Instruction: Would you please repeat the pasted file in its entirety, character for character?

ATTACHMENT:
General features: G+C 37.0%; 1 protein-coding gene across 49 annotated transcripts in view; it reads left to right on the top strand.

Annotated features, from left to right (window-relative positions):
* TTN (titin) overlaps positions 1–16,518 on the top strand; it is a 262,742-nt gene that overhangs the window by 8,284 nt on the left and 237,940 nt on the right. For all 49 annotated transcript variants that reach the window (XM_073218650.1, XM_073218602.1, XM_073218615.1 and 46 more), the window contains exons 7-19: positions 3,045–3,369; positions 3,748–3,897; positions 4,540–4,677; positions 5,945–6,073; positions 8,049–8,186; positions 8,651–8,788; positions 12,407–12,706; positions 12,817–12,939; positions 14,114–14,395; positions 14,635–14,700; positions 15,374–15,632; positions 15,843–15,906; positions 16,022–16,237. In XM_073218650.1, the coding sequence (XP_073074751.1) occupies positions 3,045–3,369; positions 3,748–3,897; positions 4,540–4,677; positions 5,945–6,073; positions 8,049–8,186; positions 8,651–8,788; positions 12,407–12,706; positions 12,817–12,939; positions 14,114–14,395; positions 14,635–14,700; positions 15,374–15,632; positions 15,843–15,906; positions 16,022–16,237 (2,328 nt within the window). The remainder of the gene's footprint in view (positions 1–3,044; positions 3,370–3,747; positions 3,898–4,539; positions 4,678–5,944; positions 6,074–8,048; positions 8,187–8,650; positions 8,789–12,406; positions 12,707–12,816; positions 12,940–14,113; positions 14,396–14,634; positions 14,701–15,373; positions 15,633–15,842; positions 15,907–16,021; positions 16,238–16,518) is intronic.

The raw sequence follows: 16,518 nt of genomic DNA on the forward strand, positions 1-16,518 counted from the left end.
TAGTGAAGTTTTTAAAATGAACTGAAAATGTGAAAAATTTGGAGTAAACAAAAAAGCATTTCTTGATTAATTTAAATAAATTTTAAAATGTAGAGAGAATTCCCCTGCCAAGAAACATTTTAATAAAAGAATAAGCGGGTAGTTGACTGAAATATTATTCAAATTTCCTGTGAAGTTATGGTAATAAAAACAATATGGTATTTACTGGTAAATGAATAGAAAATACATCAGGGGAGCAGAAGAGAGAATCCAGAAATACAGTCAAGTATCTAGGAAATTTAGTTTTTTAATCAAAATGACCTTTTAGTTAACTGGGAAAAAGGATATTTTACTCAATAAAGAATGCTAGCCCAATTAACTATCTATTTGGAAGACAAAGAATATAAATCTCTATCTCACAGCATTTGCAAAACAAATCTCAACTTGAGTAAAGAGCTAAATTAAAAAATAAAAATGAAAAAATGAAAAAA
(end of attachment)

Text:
General features: G+C 37.0%; 1 protein-coding gene across 49 annotated transcripts in view; it reads left to right on the top strand.

Annotated features, from left to right (window-relative positions):
* TTN (titin) overlaps positions 1–16,518 on the top strand; it is a 262,742-nt gene that overhangs the window by 8,284 nt on the left and 237,940 nt on the right. For all 49 annotated transcript variants that reach the window (XM_073218650.1, XM_073218602.1, XM_073218615.1 and 46 more), the window contains exons 7-19: positions 3,045–3,369; positions 3,748–3,897; positions 4,540–4,677; positions 5,945–6,073; positions 8,049–8,186; positions 8,651–8,788; positions 12,407–12,706; positions 12,817–12,939; positions 14,114–14,395; positions 14,635–14,700; positions 15,374–15,632; positions 15,843–15,906; positions 16,022–16,237. In XM_073218650.1, the coding sequence (XP_073074751.1) occupies positions 3,045–3,369; positions 3,748–3,897; positions 4,540–4,677; positions 5,945–6,073; positions 8,049–8,186; positions 8,651–8,788; positions 12,407–12,706; positions 12,817–12,939; positions 14,114–14,395; positions 14,635–14,700; positions 15,374–15,632; positions 15,843–15,906; positions 16,022–16,237 (2,328 nt within the window). The remainder of the gene's footprint in view (positions 1–3,044; positions 3,370–3,747; positions 3,898–4,539; positions 4,678–5,944; positions 6,074–8,048; positions 8,187–8,650; positions 8,789–12,406; positions 12,707–12,816; positions 12,940–14,113; positions 14,396–14,634; positions 14,701–15,373; positions 15,633–15,842; positions 15,907–16,021; positions 16,238–16,518) is intronic.

The raw sequence follows: 16,518 nt of genomic DNA on the forward strand, positions 1-16,518 counted from the left end.
TAGTGAAGTTTTTAAAATGAACTGAAAATGTGAAAAATTTGGAGTAAACAAAAAAGCATTTCTTGATTAATTTAAATAAATTTTAAAATGTAGAGAGAATTCCCCTGCCAAGAAACATTTTAATAAAAGAATAAGCGGGTAGTTGACTGAAATATTATTCAAATTTCCTGTGAAGTTATGGTAATAAAAACAATATGGTATTTACTGGTAAATGAATAGAAAATACATCAGGGGAGCAGAAGAGAGAATCCAGAAATACAGTCAAGTATCTAGGAAATTTAGTTTTTTAATCAAAATGACCTTTTAGTTAACTGGGAAAAAGGATATTTTACTCAATAAAGAATGCTAGCCCAATTAACTATCTATTTGGAAGACAAAGAATATAAATCTCTATCTCACAGCATTTGCAAAACAAATCTCAACTTGAGTAAAGAGCTAAATTAAAAAATAAAAATGAAAAAATGAAAAAA